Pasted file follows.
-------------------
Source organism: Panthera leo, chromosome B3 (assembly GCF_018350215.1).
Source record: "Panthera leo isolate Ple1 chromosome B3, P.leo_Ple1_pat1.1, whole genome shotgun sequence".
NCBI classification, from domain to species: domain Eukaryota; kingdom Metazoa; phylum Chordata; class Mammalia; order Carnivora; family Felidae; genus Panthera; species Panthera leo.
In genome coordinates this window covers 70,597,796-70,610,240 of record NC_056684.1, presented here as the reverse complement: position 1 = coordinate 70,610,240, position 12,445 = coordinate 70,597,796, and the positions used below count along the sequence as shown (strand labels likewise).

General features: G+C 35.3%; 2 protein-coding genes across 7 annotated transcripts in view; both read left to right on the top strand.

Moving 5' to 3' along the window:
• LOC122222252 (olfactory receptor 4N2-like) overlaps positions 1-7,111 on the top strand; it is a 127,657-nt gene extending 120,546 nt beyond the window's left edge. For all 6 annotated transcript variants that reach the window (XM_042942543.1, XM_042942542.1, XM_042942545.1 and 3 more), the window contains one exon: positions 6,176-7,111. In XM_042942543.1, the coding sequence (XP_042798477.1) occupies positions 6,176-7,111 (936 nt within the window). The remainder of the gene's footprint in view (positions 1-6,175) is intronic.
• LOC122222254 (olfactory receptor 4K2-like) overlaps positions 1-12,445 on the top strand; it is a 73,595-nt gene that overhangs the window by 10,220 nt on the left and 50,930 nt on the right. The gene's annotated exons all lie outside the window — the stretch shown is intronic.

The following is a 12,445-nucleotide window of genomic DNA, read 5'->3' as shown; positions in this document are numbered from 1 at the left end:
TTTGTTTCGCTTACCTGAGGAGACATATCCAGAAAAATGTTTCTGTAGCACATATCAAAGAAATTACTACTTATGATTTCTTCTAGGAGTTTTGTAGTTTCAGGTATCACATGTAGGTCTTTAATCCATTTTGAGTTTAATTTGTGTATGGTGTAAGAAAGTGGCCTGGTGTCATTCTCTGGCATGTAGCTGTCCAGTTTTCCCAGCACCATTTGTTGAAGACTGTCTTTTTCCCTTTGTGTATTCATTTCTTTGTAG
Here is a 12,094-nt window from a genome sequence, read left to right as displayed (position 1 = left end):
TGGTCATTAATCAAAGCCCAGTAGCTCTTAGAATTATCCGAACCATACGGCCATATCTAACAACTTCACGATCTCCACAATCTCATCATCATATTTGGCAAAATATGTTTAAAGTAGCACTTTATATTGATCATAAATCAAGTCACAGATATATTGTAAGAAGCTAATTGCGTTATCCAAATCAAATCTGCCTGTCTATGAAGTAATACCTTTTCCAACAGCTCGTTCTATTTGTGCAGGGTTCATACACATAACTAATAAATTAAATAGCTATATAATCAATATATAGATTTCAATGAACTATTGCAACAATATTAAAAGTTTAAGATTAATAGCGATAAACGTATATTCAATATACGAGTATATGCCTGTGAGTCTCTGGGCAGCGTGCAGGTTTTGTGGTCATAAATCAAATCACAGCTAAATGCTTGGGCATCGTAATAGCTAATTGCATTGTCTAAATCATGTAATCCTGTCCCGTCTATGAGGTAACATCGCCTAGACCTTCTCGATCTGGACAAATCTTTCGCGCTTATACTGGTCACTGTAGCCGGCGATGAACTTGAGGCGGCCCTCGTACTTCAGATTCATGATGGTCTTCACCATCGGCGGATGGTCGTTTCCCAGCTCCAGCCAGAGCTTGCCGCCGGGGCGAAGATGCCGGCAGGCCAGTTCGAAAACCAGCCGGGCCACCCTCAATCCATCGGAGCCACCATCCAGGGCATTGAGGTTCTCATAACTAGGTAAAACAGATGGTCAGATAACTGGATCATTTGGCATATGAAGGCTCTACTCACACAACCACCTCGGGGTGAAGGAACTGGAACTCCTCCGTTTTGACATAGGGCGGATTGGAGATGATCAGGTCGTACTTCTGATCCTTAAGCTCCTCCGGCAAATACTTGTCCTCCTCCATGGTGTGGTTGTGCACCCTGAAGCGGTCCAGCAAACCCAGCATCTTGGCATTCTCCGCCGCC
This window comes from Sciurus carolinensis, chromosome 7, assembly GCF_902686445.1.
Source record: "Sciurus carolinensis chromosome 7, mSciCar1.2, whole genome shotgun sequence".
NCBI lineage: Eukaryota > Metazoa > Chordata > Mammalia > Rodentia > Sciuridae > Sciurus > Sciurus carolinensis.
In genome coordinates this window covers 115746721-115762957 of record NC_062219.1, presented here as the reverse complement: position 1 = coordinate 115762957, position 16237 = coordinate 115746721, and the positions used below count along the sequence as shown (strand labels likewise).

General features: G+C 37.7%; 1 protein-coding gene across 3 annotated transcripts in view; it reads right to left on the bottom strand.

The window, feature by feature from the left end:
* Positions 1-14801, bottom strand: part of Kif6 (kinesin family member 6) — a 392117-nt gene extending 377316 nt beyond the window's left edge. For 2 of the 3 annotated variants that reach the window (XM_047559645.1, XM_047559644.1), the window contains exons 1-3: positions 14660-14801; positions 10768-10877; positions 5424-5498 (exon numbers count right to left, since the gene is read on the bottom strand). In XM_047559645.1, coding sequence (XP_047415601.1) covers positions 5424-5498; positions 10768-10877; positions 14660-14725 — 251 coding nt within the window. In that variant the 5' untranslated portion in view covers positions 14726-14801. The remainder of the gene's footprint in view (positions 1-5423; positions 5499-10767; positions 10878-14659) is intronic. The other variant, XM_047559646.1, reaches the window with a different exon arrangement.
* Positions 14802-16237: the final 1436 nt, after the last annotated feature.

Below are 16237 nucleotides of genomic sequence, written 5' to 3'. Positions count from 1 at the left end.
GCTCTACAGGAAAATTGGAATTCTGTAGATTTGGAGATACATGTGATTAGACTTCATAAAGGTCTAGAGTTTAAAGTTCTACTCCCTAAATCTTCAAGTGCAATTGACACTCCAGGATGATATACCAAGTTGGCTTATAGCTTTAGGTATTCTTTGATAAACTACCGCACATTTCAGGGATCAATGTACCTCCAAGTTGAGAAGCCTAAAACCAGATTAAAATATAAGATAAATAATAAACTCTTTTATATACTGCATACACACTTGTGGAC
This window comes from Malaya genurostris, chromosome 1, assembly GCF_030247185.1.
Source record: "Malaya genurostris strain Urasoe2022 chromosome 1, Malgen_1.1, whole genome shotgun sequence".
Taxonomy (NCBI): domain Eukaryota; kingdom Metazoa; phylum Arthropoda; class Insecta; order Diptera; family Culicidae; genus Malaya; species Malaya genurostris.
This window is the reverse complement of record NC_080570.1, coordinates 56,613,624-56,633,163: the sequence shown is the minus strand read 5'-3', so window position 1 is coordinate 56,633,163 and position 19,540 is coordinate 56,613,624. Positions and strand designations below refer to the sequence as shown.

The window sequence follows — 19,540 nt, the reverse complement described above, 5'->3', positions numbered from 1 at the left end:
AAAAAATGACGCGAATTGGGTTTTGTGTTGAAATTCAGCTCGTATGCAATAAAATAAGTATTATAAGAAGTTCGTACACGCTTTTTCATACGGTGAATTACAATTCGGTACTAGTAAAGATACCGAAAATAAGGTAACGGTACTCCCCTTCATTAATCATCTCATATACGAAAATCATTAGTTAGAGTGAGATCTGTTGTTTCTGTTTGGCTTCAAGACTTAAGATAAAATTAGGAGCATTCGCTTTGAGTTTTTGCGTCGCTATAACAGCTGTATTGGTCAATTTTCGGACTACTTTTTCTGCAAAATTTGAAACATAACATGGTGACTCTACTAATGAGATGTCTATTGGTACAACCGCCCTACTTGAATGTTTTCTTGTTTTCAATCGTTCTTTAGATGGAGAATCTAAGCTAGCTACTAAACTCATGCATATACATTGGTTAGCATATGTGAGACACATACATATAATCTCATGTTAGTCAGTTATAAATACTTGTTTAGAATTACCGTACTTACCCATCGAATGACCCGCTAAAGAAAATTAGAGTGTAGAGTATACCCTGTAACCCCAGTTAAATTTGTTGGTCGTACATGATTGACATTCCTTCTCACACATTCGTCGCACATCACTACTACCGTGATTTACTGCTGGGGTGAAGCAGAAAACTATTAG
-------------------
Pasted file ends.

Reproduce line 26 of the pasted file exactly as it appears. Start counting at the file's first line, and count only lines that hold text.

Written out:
This window is the reverse complement of record NC_080570.1, coordinates 56,613,624-56,633,163: the sequence shown is the minus strand read 5'-3', so window position 1 is coordinate 56,633,163 and position 19,540 is coordinate 56,613,624. Positions and strand designations below refer to the sequence as shown.